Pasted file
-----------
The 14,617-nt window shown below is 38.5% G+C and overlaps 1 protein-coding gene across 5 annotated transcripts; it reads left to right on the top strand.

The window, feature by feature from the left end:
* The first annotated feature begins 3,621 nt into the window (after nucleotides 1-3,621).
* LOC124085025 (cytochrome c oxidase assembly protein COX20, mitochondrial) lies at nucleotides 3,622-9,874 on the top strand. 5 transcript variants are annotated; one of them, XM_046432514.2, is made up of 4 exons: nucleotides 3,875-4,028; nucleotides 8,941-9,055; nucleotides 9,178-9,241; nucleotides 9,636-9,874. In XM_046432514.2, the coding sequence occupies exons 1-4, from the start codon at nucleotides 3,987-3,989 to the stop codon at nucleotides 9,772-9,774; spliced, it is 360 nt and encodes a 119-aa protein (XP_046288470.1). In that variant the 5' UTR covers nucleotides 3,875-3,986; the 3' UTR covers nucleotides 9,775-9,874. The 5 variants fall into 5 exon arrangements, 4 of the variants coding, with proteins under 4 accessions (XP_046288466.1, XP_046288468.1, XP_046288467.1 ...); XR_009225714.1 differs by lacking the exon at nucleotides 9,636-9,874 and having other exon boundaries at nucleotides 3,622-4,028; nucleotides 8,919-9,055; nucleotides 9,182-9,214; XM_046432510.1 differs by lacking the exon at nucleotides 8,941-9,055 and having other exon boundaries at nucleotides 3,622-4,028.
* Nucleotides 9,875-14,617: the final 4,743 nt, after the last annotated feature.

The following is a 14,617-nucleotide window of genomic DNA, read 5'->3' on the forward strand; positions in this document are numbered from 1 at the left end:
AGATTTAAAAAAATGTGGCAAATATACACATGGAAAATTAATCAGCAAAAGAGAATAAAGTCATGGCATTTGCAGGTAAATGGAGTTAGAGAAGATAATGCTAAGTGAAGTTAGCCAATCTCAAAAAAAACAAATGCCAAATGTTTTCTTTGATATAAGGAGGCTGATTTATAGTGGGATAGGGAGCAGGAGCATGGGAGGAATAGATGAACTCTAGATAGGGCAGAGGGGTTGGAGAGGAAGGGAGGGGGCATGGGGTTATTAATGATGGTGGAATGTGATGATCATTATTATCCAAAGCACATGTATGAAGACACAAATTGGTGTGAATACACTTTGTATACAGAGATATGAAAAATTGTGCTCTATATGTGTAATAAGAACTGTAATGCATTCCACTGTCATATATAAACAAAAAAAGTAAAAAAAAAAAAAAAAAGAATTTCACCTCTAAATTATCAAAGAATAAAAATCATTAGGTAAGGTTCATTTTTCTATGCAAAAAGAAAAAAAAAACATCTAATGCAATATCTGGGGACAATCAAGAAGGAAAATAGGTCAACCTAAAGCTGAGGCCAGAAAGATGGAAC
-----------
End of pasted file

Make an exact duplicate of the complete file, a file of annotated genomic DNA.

The 14,617-nt window shown below is 38.5% G+C and overlaps 1 protein-coding gene across 5 annotated transcripts; it reads left to right on the top strand.

The window, feature by feature from the left end:
* The first annotated feature begins 3,621 nt into the window (after nucleotides 1-3,621).
* LOC124085025 (cytochrome c oxidase assembly protein COX20, mitochondrial) lies at nucleotides 3,622-9,874 on the top strand. 5 transcript variants are annotated; one of them, XM_046432514.2, is made up of 4 exons: nucleotides 3,875-4,028; nucleotides 8,941-9,055; nucleotides 9,178-9,241; nucleotides 9,636-9,874. In XM_046432514.2, the coding sequence occupies exons 1-4, from the start codon at nucleotides 3,987-3,989 to the stop codon at nucleotides 9,772-9,774; spliced, it is 360 nt and encodes a 119-aa protein (XP_046288470.1). In that variant the 5' UTR covers nucleotides 3,875-3,986; the 3' UTR covers nucleotides 9,775-9,874. The 5 variants fall into 5 exon arrangements, 4 of the variants coding, with proteins under 4 accessions (XP_046288466.1, XP_046288468.1, XP_046288467.1 ...); XR_009225714.1 differs by lacking the exon at nucleotides 9,636-9,874 and having other exon boundaries at nucleotides 3,622-4,028; nucleotides 8,919-9,055; nucleotides 9,182-9,214; XM_046432510.1 differs by lacking the exon at nucleotides 8,941-9,055 and having other exon boundaries at nucleotides 3,622-4,028.
* Nucleotides 9,875-14,617: the final 4,743 nt, after the last annotated feature.

The following is a 14,617-nucleotide window of genomic DNA, read 5'->3' on the forward strand; positions in this document are numbered from 1 at the left end:
AGATTTAAAAAAATGTGGCAAATATACACATGGAAAATTAATCAGCAAAAGAGAATAAAGTCATGGCATTTGCAGGTAAATGGAGTTAGAGAAGATAATGCTAAGTGAAGTTAGCCAATCTCAAAAAAAACAAATGCCAAATGTTTTCTTTGATATAAGGAGGCTGATTTATAGTGGGATAGGGAGCAGGAGCATGGGAGGAATAGATGAACTCTAGATAGGGCAGAGGGGTTGGAGAGGAAGGGAGGGGGCATGGGGTTATTAATGATGGTGGAATGTGATGATCATTATTATCCAAAGCACATGTATGAAGACACAAATTGGTGTGAATACACTTTGTATACAGAGATATGAAAAATTGTGCTCTATATGTGTAATAAGAACTGTAATGCATTCCACTGTCATATATAAACAAAAAAAGTAAAAAAAAAAAAAAAAAGAATTTCACCTCTAAATTATCAAAGAATAAAAATCATTAGGTAAGGTTCATTTTTCTATGCAAAAAGAAAAAAAAAACATCTAATGCAATATCTGGGGACAATCAAGAAGGAAAATAGGTCAACCTAAAGCTGAGGCCAGAAAGATGGAAC